1a. Objectives (from AD-416)
1. Investigate the nutritional and activity-related mediators of skeletal muscle atrophy associated with advancing age in animal and human studies. 2. Evaluate the chronic effects of dietary proteins/amino acids and physical activity/inactivity on changes in skeletal muscle structure and function and physical functioning in at-risk older individuals.
1b. Approach (from AD-416)
Sarcopenia, the age-associated loss in skeletal muscle mass, is a contributing factor to the observed declines in physiological capacity and functional performance with advancing age. The economic impact of sarcopenia has been estimated at $18.5 billion, annually. The overall theme of this project will be to use a platform-based approach in the identification, evaluation, and understanding of nutritional and physical activity interventions that possess anabolic properties in skeletal muscle and have the potential to prevent or reverse impaired motor performance and/or physical dysfunction in older individuals. Using our well characterized rodent model of human sarcopenia, we propose to examine the mechanisms and efficacy of nutrient modulation on overload-induced skeletal muscle hypertrophy. We then propose to perform parallel clinical studies to examine the influence of physical activity/exercise and nutrition on the control of muscle protein turnover in older adults with defined low muscle mass and functional limitations. We will also evaluate the chronic effects of dietary protein/amino acids and physical activity/inactivity on changes in skeletal muscle structure and function and physical functioning in at risk older adults. Finally, we will examine the effects of a multi-modal physical activity program on changes in muscle mass, strength, physical functioning, and disability in older individuals with clinically demonstrated functional limitations. The unique pairing of clinical studies examining the influence of protein nutrition and physical activity on sarcopenia with basic approaches that identify the molecular landscape and potential targets in skeletal muscle for preventive interventions (nutritional, physical activity) may accelerate our ability to translate these findings to aging people.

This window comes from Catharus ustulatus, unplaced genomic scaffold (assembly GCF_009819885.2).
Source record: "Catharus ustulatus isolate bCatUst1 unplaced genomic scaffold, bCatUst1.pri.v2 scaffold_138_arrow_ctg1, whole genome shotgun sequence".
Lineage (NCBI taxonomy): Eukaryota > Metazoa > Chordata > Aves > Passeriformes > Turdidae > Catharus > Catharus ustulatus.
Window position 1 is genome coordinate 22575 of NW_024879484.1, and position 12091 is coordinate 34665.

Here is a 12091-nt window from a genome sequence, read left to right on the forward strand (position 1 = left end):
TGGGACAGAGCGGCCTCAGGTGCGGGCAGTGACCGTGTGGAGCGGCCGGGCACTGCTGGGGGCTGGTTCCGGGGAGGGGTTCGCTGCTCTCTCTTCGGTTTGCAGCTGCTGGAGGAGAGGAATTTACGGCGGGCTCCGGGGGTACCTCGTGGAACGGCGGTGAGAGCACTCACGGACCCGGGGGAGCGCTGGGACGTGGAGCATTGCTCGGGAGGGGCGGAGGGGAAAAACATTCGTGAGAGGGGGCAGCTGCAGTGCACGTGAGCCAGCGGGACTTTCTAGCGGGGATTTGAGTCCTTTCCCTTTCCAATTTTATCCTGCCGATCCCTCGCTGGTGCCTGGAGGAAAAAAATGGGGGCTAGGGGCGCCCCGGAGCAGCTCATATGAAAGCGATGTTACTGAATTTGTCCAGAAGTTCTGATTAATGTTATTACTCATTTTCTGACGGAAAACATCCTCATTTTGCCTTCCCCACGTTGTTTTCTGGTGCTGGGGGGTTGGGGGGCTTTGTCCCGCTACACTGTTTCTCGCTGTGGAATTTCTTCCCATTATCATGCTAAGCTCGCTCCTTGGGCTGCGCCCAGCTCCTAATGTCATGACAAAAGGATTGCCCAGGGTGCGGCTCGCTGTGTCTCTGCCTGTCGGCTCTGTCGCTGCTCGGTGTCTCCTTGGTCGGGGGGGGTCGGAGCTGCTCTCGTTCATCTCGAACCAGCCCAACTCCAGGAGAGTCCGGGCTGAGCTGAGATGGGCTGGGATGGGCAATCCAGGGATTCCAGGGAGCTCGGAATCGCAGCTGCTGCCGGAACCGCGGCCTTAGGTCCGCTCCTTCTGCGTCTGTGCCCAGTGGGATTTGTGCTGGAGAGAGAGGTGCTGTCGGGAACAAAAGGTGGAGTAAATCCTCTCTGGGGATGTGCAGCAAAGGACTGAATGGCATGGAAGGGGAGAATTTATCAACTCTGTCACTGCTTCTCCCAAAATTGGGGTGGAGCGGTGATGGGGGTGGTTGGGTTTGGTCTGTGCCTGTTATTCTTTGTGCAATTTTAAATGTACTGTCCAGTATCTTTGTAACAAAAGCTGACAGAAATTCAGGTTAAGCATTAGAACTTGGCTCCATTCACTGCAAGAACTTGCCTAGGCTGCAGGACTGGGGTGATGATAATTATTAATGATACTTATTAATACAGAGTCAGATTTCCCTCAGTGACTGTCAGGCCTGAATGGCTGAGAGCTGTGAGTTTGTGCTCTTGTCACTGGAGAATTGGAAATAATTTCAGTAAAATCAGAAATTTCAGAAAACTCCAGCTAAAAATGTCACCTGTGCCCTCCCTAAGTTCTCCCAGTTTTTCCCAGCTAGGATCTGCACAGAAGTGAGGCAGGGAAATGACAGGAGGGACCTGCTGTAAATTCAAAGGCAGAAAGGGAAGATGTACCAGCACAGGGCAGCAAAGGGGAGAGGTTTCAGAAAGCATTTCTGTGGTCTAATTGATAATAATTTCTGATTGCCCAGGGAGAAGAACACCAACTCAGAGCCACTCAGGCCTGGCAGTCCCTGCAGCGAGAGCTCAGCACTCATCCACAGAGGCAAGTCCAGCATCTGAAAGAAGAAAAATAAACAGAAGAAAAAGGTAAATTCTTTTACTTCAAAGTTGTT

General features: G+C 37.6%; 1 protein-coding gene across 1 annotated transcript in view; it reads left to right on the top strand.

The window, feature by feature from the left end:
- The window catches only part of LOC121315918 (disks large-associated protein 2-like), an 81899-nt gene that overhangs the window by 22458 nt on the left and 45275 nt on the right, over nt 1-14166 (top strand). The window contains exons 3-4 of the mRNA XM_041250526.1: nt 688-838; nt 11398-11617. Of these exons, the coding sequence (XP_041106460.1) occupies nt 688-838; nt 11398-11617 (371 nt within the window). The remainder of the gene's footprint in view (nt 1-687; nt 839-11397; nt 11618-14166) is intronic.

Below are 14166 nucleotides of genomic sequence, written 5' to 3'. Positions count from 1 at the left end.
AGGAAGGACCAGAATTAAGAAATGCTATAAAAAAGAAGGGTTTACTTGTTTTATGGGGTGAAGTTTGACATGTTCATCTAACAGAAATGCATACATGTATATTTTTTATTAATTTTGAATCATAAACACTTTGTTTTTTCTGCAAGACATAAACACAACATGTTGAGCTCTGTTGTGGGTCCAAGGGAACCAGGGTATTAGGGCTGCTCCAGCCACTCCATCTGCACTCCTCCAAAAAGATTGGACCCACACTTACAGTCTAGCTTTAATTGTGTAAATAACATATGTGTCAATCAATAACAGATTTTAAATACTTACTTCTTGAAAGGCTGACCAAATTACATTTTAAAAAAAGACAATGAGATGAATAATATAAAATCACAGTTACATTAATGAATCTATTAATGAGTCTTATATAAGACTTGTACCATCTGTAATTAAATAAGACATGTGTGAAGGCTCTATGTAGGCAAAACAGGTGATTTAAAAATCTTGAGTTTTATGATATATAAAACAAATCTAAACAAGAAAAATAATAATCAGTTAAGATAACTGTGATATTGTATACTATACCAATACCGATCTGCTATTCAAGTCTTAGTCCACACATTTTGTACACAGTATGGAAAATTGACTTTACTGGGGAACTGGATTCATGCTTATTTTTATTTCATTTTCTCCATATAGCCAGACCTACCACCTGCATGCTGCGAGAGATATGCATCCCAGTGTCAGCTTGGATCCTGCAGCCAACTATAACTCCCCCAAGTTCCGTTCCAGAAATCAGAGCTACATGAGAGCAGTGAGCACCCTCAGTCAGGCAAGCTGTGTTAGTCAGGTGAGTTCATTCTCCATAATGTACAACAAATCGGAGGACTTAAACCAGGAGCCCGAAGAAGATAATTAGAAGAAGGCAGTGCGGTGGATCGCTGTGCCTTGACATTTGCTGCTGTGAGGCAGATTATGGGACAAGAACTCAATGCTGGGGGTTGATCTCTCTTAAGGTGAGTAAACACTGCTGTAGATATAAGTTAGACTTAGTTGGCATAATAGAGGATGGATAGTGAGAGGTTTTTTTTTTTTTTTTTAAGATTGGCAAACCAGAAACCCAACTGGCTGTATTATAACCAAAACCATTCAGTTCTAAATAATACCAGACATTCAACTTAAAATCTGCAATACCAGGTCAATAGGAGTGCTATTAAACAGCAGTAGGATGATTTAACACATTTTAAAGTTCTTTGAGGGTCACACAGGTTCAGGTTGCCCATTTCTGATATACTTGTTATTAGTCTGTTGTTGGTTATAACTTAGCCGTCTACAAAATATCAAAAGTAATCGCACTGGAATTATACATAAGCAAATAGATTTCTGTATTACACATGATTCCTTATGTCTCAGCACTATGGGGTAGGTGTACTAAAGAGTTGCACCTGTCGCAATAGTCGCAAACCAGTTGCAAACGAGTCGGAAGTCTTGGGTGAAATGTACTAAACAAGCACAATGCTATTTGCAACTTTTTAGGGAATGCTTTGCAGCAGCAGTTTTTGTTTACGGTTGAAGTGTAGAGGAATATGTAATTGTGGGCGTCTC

3. Progress Report
This progress report includes the work of a subordinate project at the HNRCA funded through a Specific Cooperative Agreement with TUFTS UNIVERSITY. For further information and progress reports, see 1950-51000-068-01S (Nutrition, Physical Activity, and Sarcopenia in the Elderly).
1. Regulators of lipid (fat) synthesis are increased in aging skeletal muscle. With advancing age, several reports have noted an increase in the content of triglyceride (fat) in skeletal muscle. This increase in muscle triglyceride has been associated with the development of insulin resistance, elevated risk of Type II diabetes, and may be related to skeletal muscle growth capacity. ARS-funded researchers at JMUSDA-HNRCA at Tufts University, Boston, MA, found that not only is skeletal muscle triglyceride increased with advancing age but several of the major regulators (genes and proteins) of triglyceride synthesis are also increased. These results suggest that age-associated triglyceride accumulation in skeletal muscle is an active process that is driven by increased biosynthetic capacity for lipid synthesis. These results may lead to the development of specific targets to alter insulin resistance and enhance muscle growth capacity that are directed at regulators of lipid synthesis in muscle.
2. Increases in bioactive lipids alter anabolic signaling in aging humans. It is well established that an increased accumulation of lipids and their various metabolites within skeletal muscle are directly related to reductions in insulin-stimulated glucose uptake (insulin resistance). However, far less is known about their role in the control of skeletal muscle protein turnover and anabolic signaling. ARS-funded researchers at JMUSDA-HNRCA at Tufts University, Boston, MA, found that following a single strength training exercise session, young men had a significant increase in several growth-activating proteins in their muscle while these proteins were unchanged in the muscle of older men following a similar exercise session. They also observed increases in several lipids in muscle, including ceramides, diacylglycerol, and acylcarnitines, from the older men but not the younger men. These results suggest that the accumulation of specific lipids (ceramides, diacylglycerols, and acylcarnitines) in muscle with advancing age may play a role in the development of sarcopenia.
Morie, M., Reid, K., Miciek, R., Lajevardi, N., Choong, K., Krasnoff, J.B., Storer, T.W., Fielding, R., Bhasin, S., Lebrasseur, N.K. 2010. Habitual physical activity levels are associated with performance in measures of physical function and mobility in older men. Journal of the American Geriatrics Society. 59(9):1727-1733.